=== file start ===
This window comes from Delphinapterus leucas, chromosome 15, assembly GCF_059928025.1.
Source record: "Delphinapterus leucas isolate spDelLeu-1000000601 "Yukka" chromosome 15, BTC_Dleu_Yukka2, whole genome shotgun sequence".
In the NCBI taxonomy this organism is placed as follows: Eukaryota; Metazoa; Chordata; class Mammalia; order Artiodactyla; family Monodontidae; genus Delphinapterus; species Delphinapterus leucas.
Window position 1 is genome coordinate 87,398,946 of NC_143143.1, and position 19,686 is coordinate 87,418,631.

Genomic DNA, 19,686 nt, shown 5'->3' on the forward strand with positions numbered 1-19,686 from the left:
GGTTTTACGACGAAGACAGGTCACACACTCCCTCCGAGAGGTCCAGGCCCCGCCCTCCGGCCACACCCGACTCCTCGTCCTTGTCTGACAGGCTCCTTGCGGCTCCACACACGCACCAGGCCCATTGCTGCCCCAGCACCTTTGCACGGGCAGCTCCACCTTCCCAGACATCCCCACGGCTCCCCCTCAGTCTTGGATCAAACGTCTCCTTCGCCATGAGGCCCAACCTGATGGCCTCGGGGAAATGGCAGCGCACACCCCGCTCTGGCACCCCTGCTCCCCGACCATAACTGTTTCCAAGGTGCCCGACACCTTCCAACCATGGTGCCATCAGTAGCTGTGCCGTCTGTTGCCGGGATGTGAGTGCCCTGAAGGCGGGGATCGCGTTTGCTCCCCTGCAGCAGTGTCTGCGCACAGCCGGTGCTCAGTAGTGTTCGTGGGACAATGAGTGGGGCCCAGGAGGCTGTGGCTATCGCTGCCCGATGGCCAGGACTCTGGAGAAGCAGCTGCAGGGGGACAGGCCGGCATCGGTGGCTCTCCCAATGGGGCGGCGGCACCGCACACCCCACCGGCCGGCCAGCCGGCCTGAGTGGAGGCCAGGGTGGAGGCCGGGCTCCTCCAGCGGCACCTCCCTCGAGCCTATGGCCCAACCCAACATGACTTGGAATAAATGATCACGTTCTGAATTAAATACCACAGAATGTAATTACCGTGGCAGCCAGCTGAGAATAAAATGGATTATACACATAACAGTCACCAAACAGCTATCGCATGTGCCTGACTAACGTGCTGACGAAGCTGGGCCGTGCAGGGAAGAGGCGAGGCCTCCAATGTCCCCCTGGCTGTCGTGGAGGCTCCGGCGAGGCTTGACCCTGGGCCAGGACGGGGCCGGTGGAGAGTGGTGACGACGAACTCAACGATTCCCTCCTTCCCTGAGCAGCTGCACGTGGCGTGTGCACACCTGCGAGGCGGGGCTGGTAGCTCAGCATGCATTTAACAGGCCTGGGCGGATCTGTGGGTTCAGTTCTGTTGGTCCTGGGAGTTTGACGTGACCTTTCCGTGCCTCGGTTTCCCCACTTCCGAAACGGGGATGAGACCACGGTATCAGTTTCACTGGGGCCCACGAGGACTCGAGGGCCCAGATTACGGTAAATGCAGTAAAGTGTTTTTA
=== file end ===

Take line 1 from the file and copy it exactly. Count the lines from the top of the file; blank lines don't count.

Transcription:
This window comes from Delphinapterus leucas, chromosome 15, assembly GCF_059928025.1.